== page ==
Asbestos causes several manifestations of disease in the pleural space surrounding the lung. All are believed to be related to the transport of fibers from the epithelial and interstitial spaces through the centrifugal lymphatics to the visceral pleura and across the pleural space to the parietal pleura. The most common clinical manifestation of asbestos exposure is pleural plaques. These lesions are benign fibrous deposits in and beneath the parietal pleura, most commonly on the lower costal and diaphragmatic surfaces of the chest. Pleural plaques seen in profile on the plain chest radiograph appear as dense linear thickening of the pleural surface several millimeters deep and several centimeters long. Pleural plaques may show dystrophic calcification that appears in profile as thin dense lines along the pleural surface. HRCT scanning demonstrates plaques easily, and areas of thickening or calcifications can often be found when the plain chest radiograph is normal. The plaques may appear 20 to 50 years after initial asbestos exposure and gradually increase in size and extent of calcification. Plaques require less exposure than asbestosis or other pleural manifestations. Pleural plaques alone cause no significant symptoms and little or no pulmonary function impairment; they require no treatment. Bilateral lower lung zone calcified pleural plaques are virtually pathognomonic of asbestos exposure and thus may serve as confirmation of a significant occupational exposure history.

Moderate asbestos exposure is associated with an exudative or serosanguineous benign pleural effusion in a small fraction of workers. This manifestation of asbestos-related pleural disease may be seen relatively early after exposure and often occurs before plaques or fibrosis is apparent. The main issue with a benign asbestos-related pleural effusion is usually the concern that it may represent a mesothelioma; extensive testing may be needed to prove that it does not. Rarely, asbestos can cause diffuse pleural thickening that leads to clinically significant restrictive lung disease. Areas of pleural thickening can lead to entrapment of the subadjacent lung tissue to cause a site of “rounded atelectasis.”



Exposure to asbestos is associated with increased risks for two types of malignancy: mesothelioma in non-smokers and smokers and bronchogenic carcinoma in smokers. The frequency of both cancer types increases with higher asbestos exposure levels, and both may be seen at doses that do not cause asbestosis or benign pleural disease. Malignant mesothelioma of the pleura or the peritoneum is a locally aggressive and invasive mesothelial cancer that occurs very rarely in the general population (fewer than one case per 100,000 per year) but is found with greatly increased frequency among individuals exposed to asbestos. The risk appears to be greater for exposure to crocidolite than to chrysotile. Patients with localized mesothelioma may sometimes respond to aggressive surgery or to chemotherapy, but for most patients, the median survival time remains short (8-14 months from diagnosis), and the mortality rate is high. The prevalence of mesothelioma has risen dramatically in the past 20 years and may now be reaching a peak that will decline in parallel with reduced asbestos use and exposure.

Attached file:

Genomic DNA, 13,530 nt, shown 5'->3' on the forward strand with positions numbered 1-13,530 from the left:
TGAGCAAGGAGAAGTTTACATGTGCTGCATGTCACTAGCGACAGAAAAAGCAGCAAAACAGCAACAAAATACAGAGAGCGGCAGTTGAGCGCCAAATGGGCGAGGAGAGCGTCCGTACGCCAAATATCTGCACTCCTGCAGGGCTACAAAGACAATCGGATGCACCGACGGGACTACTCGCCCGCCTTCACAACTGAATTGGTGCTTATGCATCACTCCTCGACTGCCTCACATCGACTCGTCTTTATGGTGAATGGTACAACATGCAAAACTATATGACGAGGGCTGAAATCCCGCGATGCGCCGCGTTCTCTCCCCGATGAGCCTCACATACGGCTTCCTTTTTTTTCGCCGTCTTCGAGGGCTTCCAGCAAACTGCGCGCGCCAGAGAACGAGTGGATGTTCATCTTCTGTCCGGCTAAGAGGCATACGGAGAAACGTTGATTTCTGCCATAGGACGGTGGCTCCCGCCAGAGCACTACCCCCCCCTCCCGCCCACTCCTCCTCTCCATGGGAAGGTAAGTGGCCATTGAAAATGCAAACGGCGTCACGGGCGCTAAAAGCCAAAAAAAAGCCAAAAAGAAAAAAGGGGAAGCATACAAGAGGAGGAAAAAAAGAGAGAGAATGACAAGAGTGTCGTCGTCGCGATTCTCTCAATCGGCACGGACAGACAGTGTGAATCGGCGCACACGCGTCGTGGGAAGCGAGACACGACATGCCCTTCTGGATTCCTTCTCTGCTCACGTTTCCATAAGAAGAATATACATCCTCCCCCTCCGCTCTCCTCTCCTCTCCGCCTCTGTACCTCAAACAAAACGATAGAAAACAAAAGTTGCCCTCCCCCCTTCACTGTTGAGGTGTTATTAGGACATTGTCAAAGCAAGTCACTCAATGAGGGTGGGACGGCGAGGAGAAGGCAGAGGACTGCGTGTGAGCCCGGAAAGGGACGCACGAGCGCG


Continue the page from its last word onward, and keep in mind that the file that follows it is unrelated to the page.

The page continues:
Workers who received substantial asbestos exposure and who smoked tobacco are at greatly increased risk of developing bronchogenic carcinoma compared with smokers who did not have asbestos exposure. Individuals who never smoked tobacco but had moderate to heavy asbestos exposure appear to be at slightly increased relative risk (1.5- to 2.5-fold) of developing lung cancer compared with nonexposed nonsmokers, but the absolute risk is still low. The clinical presentation, radiographic features, anatomic location, frequency of pathologic categories, and treatment of lung cancer with asbestos exposure appear to be similar to those for the general population.